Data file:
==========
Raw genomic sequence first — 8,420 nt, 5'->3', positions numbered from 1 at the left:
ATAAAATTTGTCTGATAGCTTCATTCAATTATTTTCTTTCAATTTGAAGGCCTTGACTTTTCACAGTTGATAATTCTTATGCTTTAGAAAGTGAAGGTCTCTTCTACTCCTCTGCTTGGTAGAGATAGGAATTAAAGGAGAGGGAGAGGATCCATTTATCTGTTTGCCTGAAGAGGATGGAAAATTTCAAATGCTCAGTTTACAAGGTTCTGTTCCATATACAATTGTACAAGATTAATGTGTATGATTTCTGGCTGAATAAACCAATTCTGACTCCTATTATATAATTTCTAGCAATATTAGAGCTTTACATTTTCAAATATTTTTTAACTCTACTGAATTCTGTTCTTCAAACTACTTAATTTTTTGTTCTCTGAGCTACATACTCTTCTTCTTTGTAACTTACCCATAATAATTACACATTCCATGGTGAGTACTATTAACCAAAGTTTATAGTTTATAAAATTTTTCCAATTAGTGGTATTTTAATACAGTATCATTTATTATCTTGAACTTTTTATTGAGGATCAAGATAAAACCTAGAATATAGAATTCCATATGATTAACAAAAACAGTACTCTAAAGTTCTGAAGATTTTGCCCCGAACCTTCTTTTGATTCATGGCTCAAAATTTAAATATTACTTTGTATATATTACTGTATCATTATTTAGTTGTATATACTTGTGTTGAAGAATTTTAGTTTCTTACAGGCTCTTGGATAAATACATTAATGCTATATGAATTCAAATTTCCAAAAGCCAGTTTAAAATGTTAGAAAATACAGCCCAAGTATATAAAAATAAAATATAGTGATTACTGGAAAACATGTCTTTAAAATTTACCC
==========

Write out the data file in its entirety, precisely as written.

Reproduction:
Raw genomic sequence first — 8,420 nt, 5'->3', positions numbered from 1 at the left:
ATAAAATTTGTCTGATAGCTTCATTCAATTATTTTCTTTCAATTTGAAGGCCTTGACTTTTCACAGTTGATAATTCTTATGCTTTAGAAAGTGAAGGTCTCTTCTACTCCTCTGCTTGGTAGAGATAGGAATTAAAGGAGAGGGAGAGGATCCATTTATCTGTTTGCCTGAAGAGGATGGAAAATTTCAAATGCTCAGTTTACAAGGTTCTGTTCCATATACAATTGTACAAGATTAATGTGTATGATTTCTGGCTGAATAAACCAATTCTGACTCCTATTATATAATTTCTAGCAATATTAGAGCTTTACATTTTCAAATATTTTTTAACTCTACTGAATTCTGTTCTTCAAACTACTTAATTTTTTGTTCTCTGAGCTACATACTCTTCTTCTTTGTAACTTACCCATAATAATTACACATTCCATGGTGAGTACTATTAACCAAAGTTTATAGTTTATAAAATTTTTCCAATTAGTGGTATTTTAATACAGTATCATTTATTATCTTGAACTTTTTATTGAGGATCAAGATAAAACCTAGAATATAGAATTCCATATGATTAACAAAAACAGTACTCTAAAGTTCTGAAGATTTTGCCCCGAACCTTCTTTTGATTCATGGCTCAAAATTTAAATATTACTTTGTATATATTACTGTATCATTATTTAGTTGTATATACTTGTGTTGAAGAATTTTAGTTTCTTACAGGCTCTTGGATAAATACATTAATGCTATATGAATTCAAATTTCCAAAAGCCAGTTTAAAATGTTAGAAAATACAGCCCAAGTATATAAAAATAAAATATAGTGATTACTGGAAAACATGTCTTTAAAATTTACCC